Stuart Rendell loves when his students ask him: "Stuart, are you famous?" To which he replies: "Clearly not if you have to ask."
The deputy principal at Lyons Early Childhood School doesn't talk much about his first career as a professional hammer thrower, but if his young pupils have researched his name he's happy to talk about how he competed at the highest levels of the sport.
As a student at the former Scullin Primary School and Beconnen High School, Rendell was the kid who loved physical education and running around at recess and lunchtime. His mother knew he needed to be kept physically active so she signed him up to athletics as a five-year-old.
Rendell was a discus thrower at first, scooping up a few junior titles, but at 6 foot 2 inches (188cm) he wasn't tall enough to be competitive in the men's discus.
One day when he was training with the ACT Veteran's Athletics Club some members were hammer throwing. Rendell attempted it and was hooked from the age of 21.
Training for the sport requires impossibly strong legs and back to counteract the forces at play when swinging around the 16 pound (7.26kg) hammer.
"When you throw 70 metres, the head of the hammer is multiplied by 44 times, so that's 319 kilos, pulling you horizontally," Rendell says.
"You actually have to counter that. Science tells us that's impossible. Technically, you have to be spot on. If you are spot on, you don't fall over."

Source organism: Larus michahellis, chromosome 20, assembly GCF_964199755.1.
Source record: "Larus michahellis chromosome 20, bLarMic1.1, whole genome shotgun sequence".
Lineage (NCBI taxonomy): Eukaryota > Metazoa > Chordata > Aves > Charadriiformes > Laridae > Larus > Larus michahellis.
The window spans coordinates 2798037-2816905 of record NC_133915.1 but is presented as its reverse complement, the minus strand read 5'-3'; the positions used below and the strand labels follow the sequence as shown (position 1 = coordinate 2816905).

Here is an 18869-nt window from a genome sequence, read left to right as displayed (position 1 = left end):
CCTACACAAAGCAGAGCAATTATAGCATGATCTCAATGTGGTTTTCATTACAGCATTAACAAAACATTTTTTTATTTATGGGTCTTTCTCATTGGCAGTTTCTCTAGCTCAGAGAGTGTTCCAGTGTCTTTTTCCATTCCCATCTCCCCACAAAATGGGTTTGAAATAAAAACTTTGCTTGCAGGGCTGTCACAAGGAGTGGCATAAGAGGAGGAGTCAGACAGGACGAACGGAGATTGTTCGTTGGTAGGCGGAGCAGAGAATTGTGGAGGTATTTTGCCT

For 10 years, Rendell didn't experience an Australian winter as he trained in Hungary for part of the year with the best hammer throwers in the world.
Rendell counts representing Australia at two Olympic Games, in Sydney in 2000 and Athens in 2004, as highlights of his sporting career.
However, nothing could beat the roar of the crowd at the Commonwealth Games in Melbourne in 2006 when he made the winning throw and won the gold medal.
"The night I won there was about 85,000 people in the stand, but the noise and the cheer when I remember the winning throw hit the dust, made the place vibrate and you could feel it go through your chest," Rendell recalls.
Rendell says it was very easy to retire after winning that medal in 2006, knowing he had a long and fulfilling career ahead of him as a primary school teacher.
"Teaching is a very, very hard occupation, but it's so rewarding. You get a lot of pleasure out of making a positive impact on kids' lives not only academically but particularly socially and emotionally," he says.
"Sport was my first life and teaching is my second life."
He insists there is no resemblance between him and the fearsome Miss Trunchbull from Roald Dahl's Matilda. However, he did play the child-tossing ex-hammer throwing principal in a dance production in 2002.
On weekends he takes off his educator's hat and puts on his farming hat on the Tarago property he runs with his wife, a fourth-generation cattle farmer.
Rendell was inspired by his own primary school teachers who managed to get the best out of him as an active, chatty child and made learning fun and joyful.
"That's what we want to do here at Lyons [Early Childhood School], we want to bring joy back to learning so the kids love coming in the door and they love learning," Rendell says.
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